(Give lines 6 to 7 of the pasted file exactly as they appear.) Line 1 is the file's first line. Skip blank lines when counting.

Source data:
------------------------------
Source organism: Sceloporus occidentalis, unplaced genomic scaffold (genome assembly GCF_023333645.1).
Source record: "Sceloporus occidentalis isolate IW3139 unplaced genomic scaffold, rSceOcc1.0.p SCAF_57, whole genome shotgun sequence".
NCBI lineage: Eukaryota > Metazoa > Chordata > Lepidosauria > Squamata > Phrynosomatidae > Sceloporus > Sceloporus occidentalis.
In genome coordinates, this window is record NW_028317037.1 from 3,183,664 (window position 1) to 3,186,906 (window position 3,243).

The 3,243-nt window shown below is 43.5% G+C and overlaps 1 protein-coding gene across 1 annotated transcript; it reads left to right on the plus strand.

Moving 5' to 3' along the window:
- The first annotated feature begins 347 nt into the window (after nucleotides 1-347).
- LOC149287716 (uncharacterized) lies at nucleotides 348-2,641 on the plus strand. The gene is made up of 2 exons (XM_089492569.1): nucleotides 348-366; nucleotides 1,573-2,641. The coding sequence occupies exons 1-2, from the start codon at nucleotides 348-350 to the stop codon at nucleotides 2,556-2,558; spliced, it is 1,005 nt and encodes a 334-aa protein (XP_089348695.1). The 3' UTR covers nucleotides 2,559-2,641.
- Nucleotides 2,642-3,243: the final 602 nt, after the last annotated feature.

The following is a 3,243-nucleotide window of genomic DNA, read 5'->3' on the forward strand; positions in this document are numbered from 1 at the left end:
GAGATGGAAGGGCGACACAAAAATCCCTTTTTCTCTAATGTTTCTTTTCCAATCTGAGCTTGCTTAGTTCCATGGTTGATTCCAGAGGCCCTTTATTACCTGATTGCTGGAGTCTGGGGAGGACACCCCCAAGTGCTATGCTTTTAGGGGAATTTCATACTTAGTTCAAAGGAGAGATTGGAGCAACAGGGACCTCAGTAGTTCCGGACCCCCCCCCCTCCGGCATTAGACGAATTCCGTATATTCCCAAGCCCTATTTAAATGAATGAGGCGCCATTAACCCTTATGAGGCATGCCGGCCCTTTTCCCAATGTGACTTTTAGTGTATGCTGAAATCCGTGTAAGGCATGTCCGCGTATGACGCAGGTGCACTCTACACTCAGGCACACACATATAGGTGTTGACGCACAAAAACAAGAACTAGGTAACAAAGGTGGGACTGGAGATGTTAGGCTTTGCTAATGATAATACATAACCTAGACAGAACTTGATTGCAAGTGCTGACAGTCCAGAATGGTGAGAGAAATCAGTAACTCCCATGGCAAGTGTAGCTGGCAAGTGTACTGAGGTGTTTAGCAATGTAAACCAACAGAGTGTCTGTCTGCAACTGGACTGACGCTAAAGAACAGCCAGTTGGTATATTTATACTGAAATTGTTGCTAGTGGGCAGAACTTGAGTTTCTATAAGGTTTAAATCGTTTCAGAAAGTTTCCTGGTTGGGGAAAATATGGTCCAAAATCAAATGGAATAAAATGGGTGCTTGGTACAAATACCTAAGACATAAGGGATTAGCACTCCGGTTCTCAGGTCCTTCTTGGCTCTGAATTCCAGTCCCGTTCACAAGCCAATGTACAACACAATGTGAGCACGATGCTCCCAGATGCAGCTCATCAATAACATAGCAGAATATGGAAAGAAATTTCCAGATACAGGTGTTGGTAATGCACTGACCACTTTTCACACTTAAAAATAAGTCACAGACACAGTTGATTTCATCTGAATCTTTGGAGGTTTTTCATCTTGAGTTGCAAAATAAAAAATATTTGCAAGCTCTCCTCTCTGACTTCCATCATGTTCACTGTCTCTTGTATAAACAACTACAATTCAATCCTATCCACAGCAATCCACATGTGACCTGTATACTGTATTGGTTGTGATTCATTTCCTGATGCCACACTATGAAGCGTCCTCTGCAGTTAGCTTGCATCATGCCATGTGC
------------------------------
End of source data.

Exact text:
Moving 5' to 3' along the window:
- The first annotated feature begins 347 nt into the window (after nucleotides 1-347).